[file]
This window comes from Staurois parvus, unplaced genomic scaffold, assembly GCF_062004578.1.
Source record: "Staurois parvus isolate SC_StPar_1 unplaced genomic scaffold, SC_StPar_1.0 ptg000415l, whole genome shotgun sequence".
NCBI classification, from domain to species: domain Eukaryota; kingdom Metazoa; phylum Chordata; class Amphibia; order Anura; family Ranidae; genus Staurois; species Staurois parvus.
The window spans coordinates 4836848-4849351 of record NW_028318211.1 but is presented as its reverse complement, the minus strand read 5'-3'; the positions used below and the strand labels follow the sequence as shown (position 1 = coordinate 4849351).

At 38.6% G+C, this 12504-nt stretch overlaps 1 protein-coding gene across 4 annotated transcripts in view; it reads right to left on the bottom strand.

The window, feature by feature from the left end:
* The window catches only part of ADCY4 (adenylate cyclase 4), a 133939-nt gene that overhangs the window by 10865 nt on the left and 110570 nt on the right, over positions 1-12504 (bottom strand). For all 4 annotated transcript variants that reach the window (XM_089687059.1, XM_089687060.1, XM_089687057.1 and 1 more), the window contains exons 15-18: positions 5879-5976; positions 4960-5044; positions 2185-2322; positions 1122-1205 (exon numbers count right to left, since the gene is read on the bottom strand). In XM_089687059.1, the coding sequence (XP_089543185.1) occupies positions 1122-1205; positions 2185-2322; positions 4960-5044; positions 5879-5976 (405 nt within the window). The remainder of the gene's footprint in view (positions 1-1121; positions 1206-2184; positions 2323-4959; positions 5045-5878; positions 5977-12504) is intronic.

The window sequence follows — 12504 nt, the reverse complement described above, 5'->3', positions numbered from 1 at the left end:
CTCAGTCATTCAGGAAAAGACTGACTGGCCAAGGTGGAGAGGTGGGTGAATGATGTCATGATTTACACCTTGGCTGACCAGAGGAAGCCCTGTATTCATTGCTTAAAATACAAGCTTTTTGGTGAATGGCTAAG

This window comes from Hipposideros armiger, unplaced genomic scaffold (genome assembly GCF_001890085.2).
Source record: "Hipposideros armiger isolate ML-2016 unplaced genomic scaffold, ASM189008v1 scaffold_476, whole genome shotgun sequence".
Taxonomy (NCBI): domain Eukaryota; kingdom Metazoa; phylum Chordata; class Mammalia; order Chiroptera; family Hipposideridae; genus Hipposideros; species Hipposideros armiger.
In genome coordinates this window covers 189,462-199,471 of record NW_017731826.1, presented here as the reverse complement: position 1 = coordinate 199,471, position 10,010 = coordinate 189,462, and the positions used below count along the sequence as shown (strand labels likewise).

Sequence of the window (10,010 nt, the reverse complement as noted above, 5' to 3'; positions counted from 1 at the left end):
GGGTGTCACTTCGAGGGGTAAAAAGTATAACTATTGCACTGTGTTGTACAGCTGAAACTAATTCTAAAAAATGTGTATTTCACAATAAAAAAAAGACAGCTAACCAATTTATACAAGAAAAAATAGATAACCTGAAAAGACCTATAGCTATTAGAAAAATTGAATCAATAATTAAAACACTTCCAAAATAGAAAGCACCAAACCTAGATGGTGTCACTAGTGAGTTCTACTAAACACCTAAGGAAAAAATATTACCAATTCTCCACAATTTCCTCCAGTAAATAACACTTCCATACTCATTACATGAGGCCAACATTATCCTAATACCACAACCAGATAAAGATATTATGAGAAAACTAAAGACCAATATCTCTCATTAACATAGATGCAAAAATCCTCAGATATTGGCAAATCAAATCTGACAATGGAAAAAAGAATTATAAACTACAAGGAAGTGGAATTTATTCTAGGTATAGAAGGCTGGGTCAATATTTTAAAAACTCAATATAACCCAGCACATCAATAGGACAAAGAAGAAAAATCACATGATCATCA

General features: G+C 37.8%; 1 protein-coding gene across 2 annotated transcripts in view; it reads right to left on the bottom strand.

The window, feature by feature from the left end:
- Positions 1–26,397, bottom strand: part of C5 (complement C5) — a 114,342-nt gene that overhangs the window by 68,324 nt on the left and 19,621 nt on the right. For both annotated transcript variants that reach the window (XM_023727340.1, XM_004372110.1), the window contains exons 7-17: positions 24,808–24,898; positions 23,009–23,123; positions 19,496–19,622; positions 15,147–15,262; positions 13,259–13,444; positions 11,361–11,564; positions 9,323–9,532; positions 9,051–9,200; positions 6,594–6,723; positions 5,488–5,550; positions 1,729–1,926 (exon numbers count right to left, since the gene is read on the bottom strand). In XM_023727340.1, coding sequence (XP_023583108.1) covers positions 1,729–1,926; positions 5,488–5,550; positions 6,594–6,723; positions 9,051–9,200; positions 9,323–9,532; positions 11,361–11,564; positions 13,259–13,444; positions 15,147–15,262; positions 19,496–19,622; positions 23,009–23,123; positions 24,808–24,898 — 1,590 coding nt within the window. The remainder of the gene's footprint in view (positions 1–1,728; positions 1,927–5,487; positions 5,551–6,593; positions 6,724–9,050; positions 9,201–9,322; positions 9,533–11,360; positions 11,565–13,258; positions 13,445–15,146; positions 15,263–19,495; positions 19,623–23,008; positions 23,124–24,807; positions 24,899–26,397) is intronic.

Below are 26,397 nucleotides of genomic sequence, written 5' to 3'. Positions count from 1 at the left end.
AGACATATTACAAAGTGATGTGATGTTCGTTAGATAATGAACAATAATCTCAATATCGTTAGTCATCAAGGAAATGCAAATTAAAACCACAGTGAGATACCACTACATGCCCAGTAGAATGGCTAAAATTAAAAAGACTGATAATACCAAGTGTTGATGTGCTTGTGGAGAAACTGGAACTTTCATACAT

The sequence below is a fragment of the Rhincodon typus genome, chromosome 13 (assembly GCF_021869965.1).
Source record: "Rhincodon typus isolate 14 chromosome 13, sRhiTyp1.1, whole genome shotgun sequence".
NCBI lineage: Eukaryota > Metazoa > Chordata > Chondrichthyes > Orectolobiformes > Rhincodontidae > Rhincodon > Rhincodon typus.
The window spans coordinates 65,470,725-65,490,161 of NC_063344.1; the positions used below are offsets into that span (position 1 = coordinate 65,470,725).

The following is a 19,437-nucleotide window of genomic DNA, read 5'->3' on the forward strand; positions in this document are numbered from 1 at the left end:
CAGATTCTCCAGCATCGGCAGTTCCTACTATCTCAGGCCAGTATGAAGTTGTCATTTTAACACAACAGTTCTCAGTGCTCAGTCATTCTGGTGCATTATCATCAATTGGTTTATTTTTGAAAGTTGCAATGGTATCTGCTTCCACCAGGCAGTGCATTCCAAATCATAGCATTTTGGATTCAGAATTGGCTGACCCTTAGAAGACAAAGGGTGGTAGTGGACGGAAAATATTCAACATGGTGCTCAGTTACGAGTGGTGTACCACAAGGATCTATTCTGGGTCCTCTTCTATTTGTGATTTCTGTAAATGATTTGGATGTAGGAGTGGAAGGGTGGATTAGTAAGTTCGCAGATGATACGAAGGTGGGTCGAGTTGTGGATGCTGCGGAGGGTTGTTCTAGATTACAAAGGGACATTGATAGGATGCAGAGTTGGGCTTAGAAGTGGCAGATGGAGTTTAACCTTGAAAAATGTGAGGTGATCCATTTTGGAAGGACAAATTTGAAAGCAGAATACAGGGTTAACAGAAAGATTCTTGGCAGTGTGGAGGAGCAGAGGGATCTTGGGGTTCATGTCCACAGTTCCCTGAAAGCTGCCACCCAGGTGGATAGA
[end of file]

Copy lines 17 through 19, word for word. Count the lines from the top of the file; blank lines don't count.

The window, feature by feature from the left end:
- Positions 1–26,397, bottom strand: part of C5 (complement C5) — a 114,342-nt gene that overhangs the window by 68,324 nt on the left and 19,621 nt on the right. For both annotated transcript variants that reach the window (XM_023727340.1, XM_004372110.1), the window contains exons 7-17: positions 24,808–24,898; positions 23,009–23,123; positions 19,496–19,622; positions 15,147–15,262; positions 13,259–13,444; positions 11,361–11,564; positions 9,323–9,532; positions 9,051–9,200; positions 6,594–6,723; positions 5,488–5,550; positions 1,729–1,926 (exon numbers count right to left, since the gene is read on the bottom strand). In XM_023727340.1, coding sequence (XP_023583108.1) covers positions 1,729–1,926; positions 5,488–5,550; positions 6,594–6,723; positions 9,051–9,200; positions 9,323–9,532; positions 11,361–11,564; positions 13,259–13,444; positions 15,147–15,262; positions 19,496–19,622; positions 23,009–23,123; positions 24,808–24,898 — 1,590 coding nt within the window. The remainder of the gene's footprint in view (positions 1–1,728; positions 1,927–5,487; positions 5,551–6,593; positions 6,724–9,050; positions 9,201–9,322; positions 9,533–11,360; positions 11,565–13,258; positions 13,445–15,146; positions 15,263–19,495; positions 19,623–23,008; positions 23,124–24,807; positions 24,899–26,397) is intronic.

Below are 26,397 nucleotides of genomic sequence, written 5' to 3'. Positions count from 1 at the left end.